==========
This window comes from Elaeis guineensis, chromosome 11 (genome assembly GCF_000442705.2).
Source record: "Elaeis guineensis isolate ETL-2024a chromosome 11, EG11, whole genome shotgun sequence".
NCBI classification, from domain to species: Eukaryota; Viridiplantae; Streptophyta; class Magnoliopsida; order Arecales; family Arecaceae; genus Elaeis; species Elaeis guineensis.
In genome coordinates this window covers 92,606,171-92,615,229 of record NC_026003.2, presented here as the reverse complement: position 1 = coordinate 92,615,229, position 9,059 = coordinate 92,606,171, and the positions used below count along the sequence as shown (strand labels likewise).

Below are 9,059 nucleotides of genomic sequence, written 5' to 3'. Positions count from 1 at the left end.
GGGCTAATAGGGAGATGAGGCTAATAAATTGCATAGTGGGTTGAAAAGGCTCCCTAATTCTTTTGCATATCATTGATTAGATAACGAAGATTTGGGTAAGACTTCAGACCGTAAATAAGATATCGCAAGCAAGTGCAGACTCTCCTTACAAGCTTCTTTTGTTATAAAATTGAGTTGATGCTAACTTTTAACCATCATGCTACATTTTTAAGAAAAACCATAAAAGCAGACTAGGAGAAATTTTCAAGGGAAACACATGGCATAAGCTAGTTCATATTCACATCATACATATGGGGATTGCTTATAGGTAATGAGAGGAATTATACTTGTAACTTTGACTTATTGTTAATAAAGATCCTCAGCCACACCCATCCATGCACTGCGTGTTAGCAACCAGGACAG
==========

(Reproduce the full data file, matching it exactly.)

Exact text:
This window comes from Elaeis guineensis, chromosome 11 (genome assembly GCF_000442705.2).
Source record: "Elaeis guineensis isolate ETL-2024a chromosome 11, EG11, whole genome shotgun sequence".
NCBI classification, from domain to species: Eukaryota; Viridiplantae; Streptophyta; class Magnoliopsida; order Arecales; family Arecaceae; genus Elaeis; species Elaeis guineensis.
In genome coordinates this window covers 92,606,171-92,615,229 of record NC_026003.2, presented here as the reverse complement: position 1 = coordinate 92,615,229, position 9,059 = coordinate 92,606,171, and the positions used below count along the sequence as shown (strand labels likewise).

Below are 9,059 nucleotides of genomic sequence, written 5' to 3'. Positions count from 1 at the left end.
GGGCTAATAGGGAGATGAGGCTAATAAATTGCATAGTGGGTTGAAAAGGCTCCCTAATTCTTTTGCATATCATTGATTAGATAACGAAGATTTGGGTAAGACTTCAGACCGTAAATAAGATATCGCAAGCAAGTGCAGACTCTCCTTACAAGCTTCTTTTGTTATAAAATTGAGTTGATGCTAACTTTTAACCATCATGCTACATTTTTAAGAAAAACCATAAAAGCAGACTAGGAGAAATTTTCAAGGGAAACACATGGCATAAGCTAGTTCATATTCACATCATACATATGGGGATTGCTTATAGGTAATGAGAGGAATTATACTTGTAACTTTGACTTATTGTTAATAAAGATCCTCAGCCACACCCATCCATGCACTGCGTGTTAGCAACCAGGACAG